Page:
I was first introduced to Laura Lippman through her Tess Monaghan series that she writes, and the two books that I read were all right, but not books that I felt I had to read. I prefer her stand-alone books, which are much darker and, I think, show more sophisticated writing. I’ve been glutting myself on her stand-alone novels this past year, and sadly I finished the last one I had not yet read last week, To the Power of Three.
She has a new title coming out later this summer, And When She Was Good, and it’s not part of the Tess Monaghan series. Yay! I’m heading to BookExpo America (BEA) next week, and I’m hoping that they have advance reading copies of it. Please, please.
In the last two books that I’ve read, she’s really tapped into the complex world of female relationships, rivalry, and aggression. In What the Dead Know, two sisters, Heather and Sunny, disappear from a mall. They’re presumed dead until thirty years later, a woman appears claiming to be the younger of the sisters. The seed for this Lippman novel is based on something that actually occurred in real life, and she plays on ideas of memory and how faulty and personal each person’s is, telling something more about who’s narrating the memory than the event itself.
In To the Power of Three, Lippman follows three girls, the popular clique, from elementary school through high school, which leads up to the violence that erupts between them just before they graduate and are ready to start their lives. I really think she gets the dynamics of high school right here—the power plays and shifting loyalties that occur in those four short years that seem so long.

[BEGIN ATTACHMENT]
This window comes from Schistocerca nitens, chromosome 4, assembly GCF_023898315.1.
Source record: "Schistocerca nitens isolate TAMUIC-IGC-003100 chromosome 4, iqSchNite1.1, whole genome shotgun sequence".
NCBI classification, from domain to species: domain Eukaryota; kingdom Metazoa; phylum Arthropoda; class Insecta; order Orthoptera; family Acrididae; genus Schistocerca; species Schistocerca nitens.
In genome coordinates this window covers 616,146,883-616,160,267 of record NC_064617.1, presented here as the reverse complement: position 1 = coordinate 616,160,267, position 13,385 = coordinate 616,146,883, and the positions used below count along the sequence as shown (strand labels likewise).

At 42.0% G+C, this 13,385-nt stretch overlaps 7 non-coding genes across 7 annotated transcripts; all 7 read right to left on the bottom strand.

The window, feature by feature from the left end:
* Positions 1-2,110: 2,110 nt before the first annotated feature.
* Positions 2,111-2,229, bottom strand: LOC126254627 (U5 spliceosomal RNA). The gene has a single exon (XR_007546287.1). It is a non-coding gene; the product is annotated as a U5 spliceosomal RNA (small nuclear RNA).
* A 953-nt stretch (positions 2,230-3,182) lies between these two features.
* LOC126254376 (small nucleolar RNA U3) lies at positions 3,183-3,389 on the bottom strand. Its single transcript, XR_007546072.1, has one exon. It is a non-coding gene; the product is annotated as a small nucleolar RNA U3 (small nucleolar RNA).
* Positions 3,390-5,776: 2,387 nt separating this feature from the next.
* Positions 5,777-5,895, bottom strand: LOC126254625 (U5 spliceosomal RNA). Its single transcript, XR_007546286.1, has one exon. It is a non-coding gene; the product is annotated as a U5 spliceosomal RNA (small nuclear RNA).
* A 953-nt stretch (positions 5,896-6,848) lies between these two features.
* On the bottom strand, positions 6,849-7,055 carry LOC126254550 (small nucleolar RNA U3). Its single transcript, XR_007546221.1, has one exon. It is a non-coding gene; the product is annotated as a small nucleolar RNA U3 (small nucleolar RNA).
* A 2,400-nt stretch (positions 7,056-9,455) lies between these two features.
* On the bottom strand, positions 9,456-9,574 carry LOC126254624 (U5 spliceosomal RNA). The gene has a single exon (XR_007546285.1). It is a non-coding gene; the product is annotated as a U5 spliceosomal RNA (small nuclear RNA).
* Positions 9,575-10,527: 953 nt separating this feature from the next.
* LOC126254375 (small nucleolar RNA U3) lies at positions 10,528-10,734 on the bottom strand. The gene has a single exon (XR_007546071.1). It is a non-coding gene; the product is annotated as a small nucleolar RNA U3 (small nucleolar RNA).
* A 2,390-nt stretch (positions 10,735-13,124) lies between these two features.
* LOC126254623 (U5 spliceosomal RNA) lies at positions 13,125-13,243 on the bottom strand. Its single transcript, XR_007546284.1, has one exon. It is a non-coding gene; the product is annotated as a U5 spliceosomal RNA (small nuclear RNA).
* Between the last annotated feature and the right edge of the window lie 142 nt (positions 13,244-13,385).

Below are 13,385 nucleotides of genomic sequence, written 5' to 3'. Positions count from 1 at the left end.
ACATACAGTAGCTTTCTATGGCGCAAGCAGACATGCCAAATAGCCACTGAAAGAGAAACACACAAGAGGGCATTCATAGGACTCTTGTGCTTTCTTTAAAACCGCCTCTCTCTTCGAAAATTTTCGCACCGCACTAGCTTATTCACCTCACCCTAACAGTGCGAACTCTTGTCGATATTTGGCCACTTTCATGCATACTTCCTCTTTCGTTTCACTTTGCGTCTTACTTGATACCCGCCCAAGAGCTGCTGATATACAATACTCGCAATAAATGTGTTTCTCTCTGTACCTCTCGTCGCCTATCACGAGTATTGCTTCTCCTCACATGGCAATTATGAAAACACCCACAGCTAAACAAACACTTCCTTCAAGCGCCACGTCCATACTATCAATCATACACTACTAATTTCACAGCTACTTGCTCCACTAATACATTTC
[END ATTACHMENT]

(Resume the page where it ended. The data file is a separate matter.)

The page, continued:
These two books share some secondary characters—a pair of police officers—and of course, they take place in Baltimore, the setting for all of Lippman’s books. The best thing about her books is that I can never, ever guess the ending, and once the mystery is revealed the rest of the book holds together. In crime fiction, there’s nothing more disappointing than a crappy ending that makes the rest of the story—something you may have been enjoying for 300-plus pages—fall apart. Lippman always gets it right, but besides giving the reader a suspenseful, satisfying ending, she one-ups it by leaving you with something to ponder about the human condition.
Now, where she gets those insights—that’s interesting. I was looking for interviews of Lippman on YouTube, and I found a few clips of her from the Late Late Show with Craig Ferguson. It makes me so happy that she’s a favored writer on a late-night talk show, and when she sits down together with Ferguson and they natter on about their favorite first lines, I wish that I was there. During one of their chats, Lippman mentioned that she was mildly sociopathic. When she was working at the Baltimore Sun, she was convinced that her bosses were making her crazy. To prove that she was the one who was crazy, they sent her to a psychologist who administered the Minnesota Multiphasic Personality Inventory test. After tallying the results, the psychologist mentioned that she scored high in the sociopathic category—not as much as a full-blown sociopath would, but significantly high enough to comment upon. The psychologist believed that she purged a lot of these aggressive tendencies through her writing. This explains so much! I think I recognize this in myself and a lot of other writers that I know.